Note: this is the second of a three-part series.

Why is it that some people block themselves from giving and receiving love?  Harville Hendrix and Helen LaKelly Hunt explain the process in the book Receiving Love (Atria, 2004) :

  1. When we are born, openness and receptivity are our natural state.
  2. When a caretaker does not properly deal with our normal developmental needs and functions—by neglecting our needs, invading our bodies or our spirits, or excessively shaming, punishing, denying or denigrating us—our self esteem is wounded.
  3. We deal with that wound by rejecting in ourselves the same impulses, desires or behaviors our caretakers rejected in us. Every time we are wounded, we reject more and more things about ourselves, so that eventually…
  4. Our conscious (self-accepting) self gets smaller and our unconscious (self-rejecting) self gets larger.  Our available pool of skills and resources is depleted, so we meet life with a limited number of defensive, angry, critical or mistrusting reactions.
  5. So now, as adults, we may find ourselves being overly controlling of our intimate partners—as well as defensive, critical, demanding, manipulative and self-absorbed.  We do this to attempt to protect ourselves from further judgment, criticism and rejection.  We may try to micromanage our environment as a way of trying to keep ourselves safe, or we hold tightly onto what’s left of ourselves as a way of protecting against further encroachment and self-erosion—and therefore resist or block our partner’s influence, requests and feelings.
  6. In addition, we try to make the pain of rejection go away by denying our needs, natural self-expressions, impulses and desires, which were the cause of our rejection in the first place.  So we resist satisfying many of our needs.  What we wind up with is more defenses.  We try to fill up the emptiness our defenses cause by grabbing onto food, drugs, alcohol, work, parenting, gambling, spending, starving, anger, control or other compensating behaviors.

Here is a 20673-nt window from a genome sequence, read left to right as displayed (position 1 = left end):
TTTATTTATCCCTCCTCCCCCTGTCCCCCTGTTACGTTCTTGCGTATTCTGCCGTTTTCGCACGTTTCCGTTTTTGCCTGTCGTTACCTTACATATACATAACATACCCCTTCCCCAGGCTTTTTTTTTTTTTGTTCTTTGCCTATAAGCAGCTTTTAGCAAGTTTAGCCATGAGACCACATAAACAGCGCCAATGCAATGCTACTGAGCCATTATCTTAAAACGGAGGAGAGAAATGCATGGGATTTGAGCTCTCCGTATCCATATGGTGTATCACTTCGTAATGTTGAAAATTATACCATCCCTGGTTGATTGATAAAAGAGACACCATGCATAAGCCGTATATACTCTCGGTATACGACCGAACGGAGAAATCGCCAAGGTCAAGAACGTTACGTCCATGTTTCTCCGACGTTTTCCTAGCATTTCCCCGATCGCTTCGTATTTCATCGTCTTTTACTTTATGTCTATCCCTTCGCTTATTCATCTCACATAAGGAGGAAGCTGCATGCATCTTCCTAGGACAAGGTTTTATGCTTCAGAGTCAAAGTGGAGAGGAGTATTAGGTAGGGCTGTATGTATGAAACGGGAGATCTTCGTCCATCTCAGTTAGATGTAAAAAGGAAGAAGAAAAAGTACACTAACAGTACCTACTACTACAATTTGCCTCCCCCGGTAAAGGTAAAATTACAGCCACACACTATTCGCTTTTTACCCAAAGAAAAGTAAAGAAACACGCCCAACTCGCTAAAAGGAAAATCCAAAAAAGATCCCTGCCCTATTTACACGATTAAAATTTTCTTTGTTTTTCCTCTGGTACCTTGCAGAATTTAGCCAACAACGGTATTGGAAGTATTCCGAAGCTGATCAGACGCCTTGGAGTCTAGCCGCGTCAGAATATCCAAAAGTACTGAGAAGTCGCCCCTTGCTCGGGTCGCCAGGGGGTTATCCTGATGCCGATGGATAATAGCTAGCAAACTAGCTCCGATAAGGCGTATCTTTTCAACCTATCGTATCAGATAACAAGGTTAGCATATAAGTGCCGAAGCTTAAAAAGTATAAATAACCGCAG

7. Because we unconsciously yearn for the self expression, desires and needs we have now repressed, we either choose intimate partners who exhibit the traits and behaviors we have rejected, or we project those traits and behaviors onto our partner, essentially assigning our partners the characteristics we don’t allow ourselves to have.  We attribute to our partner a quality, fault, skill, motive, thought or feeling that actually comes from us.
  8. The degree to which we carry this self-rejection is the degree to which we cannot receive love.  It is painful to become aware—especially when someone appreciates or loves us—of the parts of ourselves that we have rejected, so we resist the gifts, and sometimes we reject the people who bring us those gifts.  Thus we unwittingly reject loving and being loved.

Hendrix and Hunt offer an example from a common interaction that most parents have with their children:  laughing and having fun.  When a parent reacts with disapproval when others are “too silly,” then laughing and having fun become painful to the child—so we eventually reject such behavior.  Then when our intimate partner offers us something fun, we reject it, or we become critical of our partner.  Soon enough, our partner stops trying to engage us in laughing and playing, and then we feel hurt and deprived.  It is in this way that our private personal childhood injuries end up directing traffic in our intimate relationships.

Has your relationship turned cold and distant? Neil’s book Love, Sex, and Staying Warm can help you rekindle your passion.

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